Traditionalists familiar with Anuel’s hardcore tendencies may find room to question Bad Bunny’s emphasis on love scorned in many of his lyrics. But given the varied evolutions of the genre currently taking place in Latin America, it’s a rough time to be a trap purist. Practically speaking, it appears that there’s no schism that Bunny’s upward trajectory can’t dispel. After rumors of a potential rivalry between him and the incarcerated Anuel churned, Bunny posted an honorific Instagram tribute to the emcee. Their teams quickly turned the situation into an opportunity for collaboration. In May, the duo released their first track together. “La Última Vez,” to the surprise of any fans awaiting a street anthem, turned out to be a Spanish-language redux of Justin Bieber’s “Love Yourself,” complete with a scratchy jailhouse recording from Anuel.
“People love to put a name on this — [but] I make music,” Bad Bunny said. “Trap used to be a concept, a lifestyle. Unfortunately nowadays you can search a music site for trap and 100 different songs come up, with a certain kind of beat. Trap is defined by a beat, you know?” He’s the commercial edge of Latin trap, and given his current trajectory, seems to have plans to take that beat as far as he can into the realm of popular culture. “My goal is for trap to stabilize and for it to be given the space it deserves in the media, without having to be censored,” the vocalist once said.
His photogenic presence, rich vocal bassline, and swagger made him an excellent draft to Hear This Music, a label that had already experienced more than its share of mainstream Latin trap success. Last year, the production house deployed “La Ocasión,” a seductive, 808-employing hit featuring De La Ghetto, Ozuna, Arcángel, and Anuel. That song’s success led Anuel to announce on Facebook, “In the history of trap, there’s never going to be a song more cabrón than ‘La Ocasión.’”
The firm was no doubt on the lookout for an artist to encapsulate the new hybrid sound, and who could capitalize on urbano fans’ fever for all things trap. In Bad Bunny, they found a talented vocalist and an emcee with a healthy respect for urbano predecessors, who could marshal on-point cultural references that speak to Latino hip-hop fans. “No tengo cuatro babys, tengo 23 como Mike,” he raps on Karol G’s cautionary tale for internet stalkers “Ahora Me Llama,” the words a nod to Maluma’s oddly controversial anthem “Cuatro Babys” and MJ’s beloved jersey number from the player’s Bulls era. On “No Te Hagas,” he makes a cheeky reference to Puerto Rican beauty queen (and Residente’s former boo) Denise Quiñones. “Tú extrañas este bicho como Denise extraña el de René.” Now that the Bad Bunny experiment has paid off, Hear This Music is intent on getting due credit. “Bad Bunny is my artist, mine, mine,” announced DJ Luian late last year. “I make the decisions, me, and if I don’t want something, that’s it!”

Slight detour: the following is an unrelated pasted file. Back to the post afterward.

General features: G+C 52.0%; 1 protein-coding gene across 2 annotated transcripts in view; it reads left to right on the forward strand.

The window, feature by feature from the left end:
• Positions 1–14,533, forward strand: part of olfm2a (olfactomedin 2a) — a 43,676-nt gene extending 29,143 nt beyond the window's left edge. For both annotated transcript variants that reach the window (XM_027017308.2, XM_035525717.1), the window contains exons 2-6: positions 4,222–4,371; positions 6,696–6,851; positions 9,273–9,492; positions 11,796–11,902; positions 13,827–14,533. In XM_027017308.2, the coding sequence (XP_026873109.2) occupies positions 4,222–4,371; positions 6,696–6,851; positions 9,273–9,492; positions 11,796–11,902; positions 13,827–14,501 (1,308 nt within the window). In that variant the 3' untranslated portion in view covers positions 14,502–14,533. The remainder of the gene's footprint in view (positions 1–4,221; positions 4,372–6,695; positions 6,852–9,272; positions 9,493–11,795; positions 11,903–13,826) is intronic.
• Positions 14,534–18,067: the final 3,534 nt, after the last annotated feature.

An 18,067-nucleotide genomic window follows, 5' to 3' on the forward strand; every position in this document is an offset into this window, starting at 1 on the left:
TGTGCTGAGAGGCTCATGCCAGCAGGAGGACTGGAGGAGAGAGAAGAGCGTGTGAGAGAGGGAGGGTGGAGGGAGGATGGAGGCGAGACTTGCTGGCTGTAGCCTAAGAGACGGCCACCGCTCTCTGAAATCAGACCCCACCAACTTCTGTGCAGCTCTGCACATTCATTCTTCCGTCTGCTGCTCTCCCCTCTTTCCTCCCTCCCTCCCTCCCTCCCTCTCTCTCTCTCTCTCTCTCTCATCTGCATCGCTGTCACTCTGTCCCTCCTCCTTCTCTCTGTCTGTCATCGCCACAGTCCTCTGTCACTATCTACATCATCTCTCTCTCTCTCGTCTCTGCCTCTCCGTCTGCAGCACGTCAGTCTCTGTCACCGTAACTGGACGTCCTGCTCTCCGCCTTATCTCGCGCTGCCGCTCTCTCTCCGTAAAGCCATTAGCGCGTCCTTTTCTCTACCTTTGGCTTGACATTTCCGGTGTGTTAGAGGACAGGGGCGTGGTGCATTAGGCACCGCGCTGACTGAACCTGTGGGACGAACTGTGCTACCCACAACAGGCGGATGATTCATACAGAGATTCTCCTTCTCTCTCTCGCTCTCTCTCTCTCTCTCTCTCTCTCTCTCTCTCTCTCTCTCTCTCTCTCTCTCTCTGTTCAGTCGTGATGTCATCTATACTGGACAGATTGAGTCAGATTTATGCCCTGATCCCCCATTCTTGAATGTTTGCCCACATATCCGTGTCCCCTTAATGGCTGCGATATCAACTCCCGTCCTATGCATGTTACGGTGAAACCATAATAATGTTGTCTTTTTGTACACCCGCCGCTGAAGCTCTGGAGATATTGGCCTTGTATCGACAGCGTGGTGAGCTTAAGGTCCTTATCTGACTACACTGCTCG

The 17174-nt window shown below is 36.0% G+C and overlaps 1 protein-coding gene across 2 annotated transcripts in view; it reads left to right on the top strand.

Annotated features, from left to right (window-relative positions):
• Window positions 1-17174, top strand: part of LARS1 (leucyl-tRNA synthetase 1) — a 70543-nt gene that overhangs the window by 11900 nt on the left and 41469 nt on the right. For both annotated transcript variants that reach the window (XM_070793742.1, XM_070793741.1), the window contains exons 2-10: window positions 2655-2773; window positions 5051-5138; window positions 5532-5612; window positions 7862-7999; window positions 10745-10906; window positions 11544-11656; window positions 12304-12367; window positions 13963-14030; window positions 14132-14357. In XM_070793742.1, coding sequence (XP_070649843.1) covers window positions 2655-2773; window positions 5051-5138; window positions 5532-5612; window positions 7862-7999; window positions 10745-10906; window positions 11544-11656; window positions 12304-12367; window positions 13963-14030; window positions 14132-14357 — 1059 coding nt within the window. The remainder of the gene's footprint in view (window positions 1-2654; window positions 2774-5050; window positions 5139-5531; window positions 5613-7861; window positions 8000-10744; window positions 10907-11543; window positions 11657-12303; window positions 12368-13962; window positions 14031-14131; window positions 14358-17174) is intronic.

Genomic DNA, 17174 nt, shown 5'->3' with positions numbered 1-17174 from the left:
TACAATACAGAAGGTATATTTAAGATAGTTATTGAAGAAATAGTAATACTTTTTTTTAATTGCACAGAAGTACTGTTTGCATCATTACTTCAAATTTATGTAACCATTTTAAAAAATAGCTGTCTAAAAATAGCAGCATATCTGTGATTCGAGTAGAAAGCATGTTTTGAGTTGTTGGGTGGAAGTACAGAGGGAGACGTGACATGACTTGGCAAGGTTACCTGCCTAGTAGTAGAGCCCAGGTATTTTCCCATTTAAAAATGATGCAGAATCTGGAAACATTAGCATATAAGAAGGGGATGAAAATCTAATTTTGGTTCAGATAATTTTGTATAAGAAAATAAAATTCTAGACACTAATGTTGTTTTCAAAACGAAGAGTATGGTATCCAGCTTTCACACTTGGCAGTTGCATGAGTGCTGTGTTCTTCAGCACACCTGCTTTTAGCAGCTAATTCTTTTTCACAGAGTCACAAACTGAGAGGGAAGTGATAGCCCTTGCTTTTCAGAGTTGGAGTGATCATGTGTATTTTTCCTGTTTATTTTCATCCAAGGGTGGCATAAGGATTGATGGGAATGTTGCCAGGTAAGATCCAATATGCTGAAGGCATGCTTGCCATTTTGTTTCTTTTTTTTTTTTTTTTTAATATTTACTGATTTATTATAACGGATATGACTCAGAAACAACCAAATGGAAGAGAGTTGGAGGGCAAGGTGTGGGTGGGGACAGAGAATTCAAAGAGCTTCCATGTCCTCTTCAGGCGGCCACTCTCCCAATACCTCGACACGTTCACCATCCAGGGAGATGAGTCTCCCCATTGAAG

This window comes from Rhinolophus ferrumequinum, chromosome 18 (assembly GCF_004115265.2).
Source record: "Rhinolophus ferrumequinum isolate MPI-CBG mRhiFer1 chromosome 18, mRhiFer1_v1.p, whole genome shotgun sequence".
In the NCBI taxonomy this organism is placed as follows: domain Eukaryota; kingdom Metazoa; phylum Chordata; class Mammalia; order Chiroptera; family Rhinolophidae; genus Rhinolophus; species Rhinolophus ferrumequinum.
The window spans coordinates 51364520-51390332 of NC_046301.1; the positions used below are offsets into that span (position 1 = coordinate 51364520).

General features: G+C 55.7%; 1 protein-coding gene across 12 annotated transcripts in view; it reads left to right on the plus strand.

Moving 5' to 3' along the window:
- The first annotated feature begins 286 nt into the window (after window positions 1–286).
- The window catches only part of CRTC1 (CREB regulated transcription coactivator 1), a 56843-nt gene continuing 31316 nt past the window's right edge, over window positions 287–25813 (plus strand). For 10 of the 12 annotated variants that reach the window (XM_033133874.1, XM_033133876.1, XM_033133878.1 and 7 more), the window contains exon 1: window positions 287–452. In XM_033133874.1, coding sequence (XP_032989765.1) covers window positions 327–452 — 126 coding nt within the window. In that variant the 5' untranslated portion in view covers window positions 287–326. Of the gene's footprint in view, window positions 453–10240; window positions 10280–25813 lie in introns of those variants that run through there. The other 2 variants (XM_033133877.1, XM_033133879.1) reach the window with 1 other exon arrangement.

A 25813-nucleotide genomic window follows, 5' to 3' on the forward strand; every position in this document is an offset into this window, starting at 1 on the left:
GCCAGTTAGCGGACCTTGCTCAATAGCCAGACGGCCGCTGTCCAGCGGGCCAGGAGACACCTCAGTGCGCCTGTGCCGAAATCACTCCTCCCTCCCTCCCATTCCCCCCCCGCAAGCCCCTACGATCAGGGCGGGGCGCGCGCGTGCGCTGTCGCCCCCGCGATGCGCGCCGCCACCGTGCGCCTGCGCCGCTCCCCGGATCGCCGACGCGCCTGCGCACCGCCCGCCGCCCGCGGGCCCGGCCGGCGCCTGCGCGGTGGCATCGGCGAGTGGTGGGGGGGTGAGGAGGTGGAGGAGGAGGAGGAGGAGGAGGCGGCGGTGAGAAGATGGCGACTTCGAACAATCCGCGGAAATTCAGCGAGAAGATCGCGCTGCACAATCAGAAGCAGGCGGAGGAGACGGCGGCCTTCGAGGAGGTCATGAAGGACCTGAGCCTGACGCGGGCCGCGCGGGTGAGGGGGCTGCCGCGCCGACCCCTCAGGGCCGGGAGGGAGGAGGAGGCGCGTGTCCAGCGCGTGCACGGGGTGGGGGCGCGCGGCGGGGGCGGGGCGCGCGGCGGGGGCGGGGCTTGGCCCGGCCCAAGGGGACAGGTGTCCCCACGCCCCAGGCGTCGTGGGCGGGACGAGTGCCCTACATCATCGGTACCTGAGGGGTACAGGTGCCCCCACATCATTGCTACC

Arcángel is right to point out that today’s Latin trap isn’t coming to listeners straight from the trap house, but it’s unclear who, if anyone, cares. In the U.S., the term has long been used to referred to Flosstradamus and Baauer-style EDM, a strange hybridization that music journalist David Drake called “an unnecessary, insecure and ahistorical crossing of wires” way back in 2012. Given the black Nuyorican role in the creation of hip-hop, it makes sense that PR artists like Ozuna and Bryant Myers would be at the forefront of the trap industry’s evolutions in Latin American countries.
Narrative and identity as a definition of the genre has been tossed aside by many mainstream Latino artists, from Farruko, Fuego, and Noriel to more emergent voices like Spain’s Los Santos (formerly PXXR GVNG) and experimental producers à la Argentina’s CL∩B H∀TS, who have begun applying trap’s distortion and darker flows to themes that have little to do with drug dealing-induced ennui and anxiety coming from Atlanta. The change goes beyond what you hear — the fact that Bad Bunny and other light-skinned artists are becoming best sellers in a genre pioneered by black vocalists and producers is another salient (and controversial) feature of trap en español’s recent history.
But perhaps the biggest test that Ocasio now has to face may come from questions about his strength as a solo artist. He’s built a fanbase from collaborations with the biggest names in the urbano industry, but only time will tell what happens when Bad Bunny is the only name on the lineup. “Tu No Metes Cabra,” his most recent single, is only Ocasio’s third widely released solo track. Its hook borrows from Hector El Father’s “Noche de Travesuras,” a classic reggaeton track from 2004 that like the fateful “Diles” remix, plays as a savvy nod by Ocasio to the genre’s roots, this time refreshed with Bunny’s flair for pop culture references. In this case, it’s packed with more sports nods (“Shaquille O’Neal debajo del aro/Nadie me quita un rebote”) and an albeit politically questionable 45 reference (“En el VIP soy Donald Trump.”) Who knows if Bad Bunny’s trajectory will follow feature artists who have soared on their own wings or lost steam once in the spotlight, but given his standout lyrical skills and talent for upstaging costars in video clips, time appears to be on his side.
The amalgamation practiced by Bad Bunny and his peers has turned out to be a hit with international audiences. He’s releasing a clothing line by the end of the year and has upcoming collaborations rumored with kingpins of the Latin pop world, manna to the studio execs who are thirsty for the world’s next Daddy Yankee supernova crossover moment. “I had a show in Rome, in the south of Italy, where the language is obviously not Spanish,” Bad Bunny once explained in a Canadian talk show. “But the people who didn’t know Spanish were singing my songs. It was something incredible, something that made me go, ‘Wow, we’re doing things well, making good music for another culture, another language to get involved in the movement.’” His trap movement may not look the same as that of the genre’s pioneers, but fans seem content to see things El Conejo Malvado’s way for the next few bars.
Article taken from the website REMEZCLA.com